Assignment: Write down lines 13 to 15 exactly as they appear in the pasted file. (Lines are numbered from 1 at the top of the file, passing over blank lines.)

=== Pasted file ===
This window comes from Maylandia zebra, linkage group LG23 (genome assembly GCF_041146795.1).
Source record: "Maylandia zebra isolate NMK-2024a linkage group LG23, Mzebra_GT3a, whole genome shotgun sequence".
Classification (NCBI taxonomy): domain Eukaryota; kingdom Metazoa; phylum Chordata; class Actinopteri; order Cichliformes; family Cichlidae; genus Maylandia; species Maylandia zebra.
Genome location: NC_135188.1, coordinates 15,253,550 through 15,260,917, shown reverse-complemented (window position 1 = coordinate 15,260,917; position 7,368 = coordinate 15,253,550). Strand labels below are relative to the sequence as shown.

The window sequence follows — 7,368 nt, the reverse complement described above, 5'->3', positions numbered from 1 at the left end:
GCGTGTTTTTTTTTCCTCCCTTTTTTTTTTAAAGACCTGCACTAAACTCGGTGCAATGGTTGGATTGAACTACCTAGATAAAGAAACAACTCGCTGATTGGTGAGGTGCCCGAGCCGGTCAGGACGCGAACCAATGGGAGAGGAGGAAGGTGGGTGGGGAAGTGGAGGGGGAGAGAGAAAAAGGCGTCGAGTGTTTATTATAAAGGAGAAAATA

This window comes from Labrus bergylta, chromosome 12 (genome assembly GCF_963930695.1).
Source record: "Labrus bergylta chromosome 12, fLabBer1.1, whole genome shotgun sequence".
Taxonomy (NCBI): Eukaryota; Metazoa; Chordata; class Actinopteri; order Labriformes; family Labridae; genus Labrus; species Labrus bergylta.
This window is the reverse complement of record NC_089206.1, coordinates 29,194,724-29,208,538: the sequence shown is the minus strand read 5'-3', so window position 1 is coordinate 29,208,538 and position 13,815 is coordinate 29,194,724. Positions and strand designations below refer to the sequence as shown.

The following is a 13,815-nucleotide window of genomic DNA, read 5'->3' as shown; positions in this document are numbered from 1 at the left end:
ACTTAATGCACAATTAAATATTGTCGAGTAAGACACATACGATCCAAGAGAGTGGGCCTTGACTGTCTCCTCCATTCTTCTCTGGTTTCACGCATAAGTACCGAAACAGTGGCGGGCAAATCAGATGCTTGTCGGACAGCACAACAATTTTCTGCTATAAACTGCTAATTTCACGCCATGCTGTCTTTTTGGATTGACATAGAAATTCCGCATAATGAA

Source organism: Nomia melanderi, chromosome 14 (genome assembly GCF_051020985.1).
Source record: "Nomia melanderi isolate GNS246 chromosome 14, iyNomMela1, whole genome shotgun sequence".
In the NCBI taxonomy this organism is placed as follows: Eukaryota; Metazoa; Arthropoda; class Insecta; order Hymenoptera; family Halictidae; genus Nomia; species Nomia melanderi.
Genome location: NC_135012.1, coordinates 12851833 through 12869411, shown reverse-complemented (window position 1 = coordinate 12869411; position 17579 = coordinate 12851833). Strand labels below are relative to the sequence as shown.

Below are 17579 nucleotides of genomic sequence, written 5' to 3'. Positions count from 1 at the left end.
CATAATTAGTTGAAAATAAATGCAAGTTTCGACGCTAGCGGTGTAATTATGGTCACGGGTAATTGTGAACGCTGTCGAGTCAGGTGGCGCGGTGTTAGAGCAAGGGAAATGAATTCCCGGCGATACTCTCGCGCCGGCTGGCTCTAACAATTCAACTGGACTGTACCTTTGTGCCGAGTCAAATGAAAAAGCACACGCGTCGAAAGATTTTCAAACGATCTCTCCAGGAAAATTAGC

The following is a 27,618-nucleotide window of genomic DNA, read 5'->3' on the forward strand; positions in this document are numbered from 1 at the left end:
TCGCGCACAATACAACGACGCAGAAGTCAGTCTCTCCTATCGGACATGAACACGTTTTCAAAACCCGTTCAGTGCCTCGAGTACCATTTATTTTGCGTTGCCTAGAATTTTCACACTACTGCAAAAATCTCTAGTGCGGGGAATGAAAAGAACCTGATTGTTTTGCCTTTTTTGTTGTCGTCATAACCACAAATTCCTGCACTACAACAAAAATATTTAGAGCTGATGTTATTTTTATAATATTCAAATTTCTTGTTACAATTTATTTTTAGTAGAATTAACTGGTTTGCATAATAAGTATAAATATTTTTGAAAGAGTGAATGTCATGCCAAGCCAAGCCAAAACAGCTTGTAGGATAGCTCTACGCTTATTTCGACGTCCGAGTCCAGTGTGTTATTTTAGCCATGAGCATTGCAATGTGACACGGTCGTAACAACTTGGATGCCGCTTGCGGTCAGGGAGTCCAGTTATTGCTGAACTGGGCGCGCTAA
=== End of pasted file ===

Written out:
Source organism: Nomia melanderi, chromosome 14 (genome assembly GCF_051020985.1).
Source record: "Nomia melanderi isolate GNS246 chromosome 14, iyNomMela1, whole genome shotgun sequence".
In the NCBI taxonomy this organism is placed as follows: Eukaryota; Metazoa; Arthropoda; class Insecta; order Hymenoptera; family Halictidae; genus Nomia; species Nomia melanderi.